BEIJING (Reuters) - Chinese fans of Linkin Park and Jason Mraz will be able to stream licensed music from Tencent Holding Ltd after the internet firm said on Thursday it had signed a distribution deal with Warner Music Group (WMG).
In a statement, the two companies said the deal would help music companies and artists by giving consumers better access to licensed music. The terms of the deal were not disclosed.
Tencent doesn't disclose how much money it makes from its music business, including its QQ Music streaming service, but QQ Music falls under its social network group, which contributed almost one quarter of total revenues for the third quarter, growing 47 percent from a year ago.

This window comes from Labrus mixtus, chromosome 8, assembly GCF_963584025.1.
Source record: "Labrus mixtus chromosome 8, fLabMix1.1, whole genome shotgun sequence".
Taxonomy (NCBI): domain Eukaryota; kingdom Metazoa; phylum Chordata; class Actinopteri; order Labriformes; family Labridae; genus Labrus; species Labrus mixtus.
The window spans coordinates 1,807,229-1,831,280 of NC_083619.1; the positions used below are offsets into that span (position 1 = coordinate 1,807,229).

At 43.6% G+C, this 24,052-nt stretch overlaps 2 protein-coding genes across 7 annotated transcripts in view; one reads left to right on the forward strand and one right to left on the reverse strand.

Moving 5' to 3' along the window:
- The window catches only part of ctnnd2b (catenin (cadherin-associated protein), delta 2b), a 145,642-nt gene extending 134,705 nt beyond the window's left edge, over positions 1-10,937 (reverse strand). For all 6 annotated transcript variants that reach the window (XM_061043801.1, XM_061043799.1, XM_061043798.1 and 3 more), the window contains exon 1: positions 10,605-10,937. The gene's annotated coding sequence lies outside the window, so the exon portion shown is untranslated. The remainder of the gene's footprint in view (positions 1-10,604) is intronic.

Under the deal, Tencent will also help promote WMG's artists through its video service, social networks and PC and mobile games.
Online piracy has long been a scourge of the music industry, and China is no exception. Consumers are used to not paying for licensed media products, often streaming the latest TV shows online for free or buying pirated versions of video games.
Free music streaming has also recently courted controversy, with U.S. singer Taylor Swift pulling her entire catalog from streaming service Spotify. This reignited debate about whether music should be given away and whether services like Spotify pay artists enough.
(Reporting by Paul Carsten; Editing by Miral Fahmy)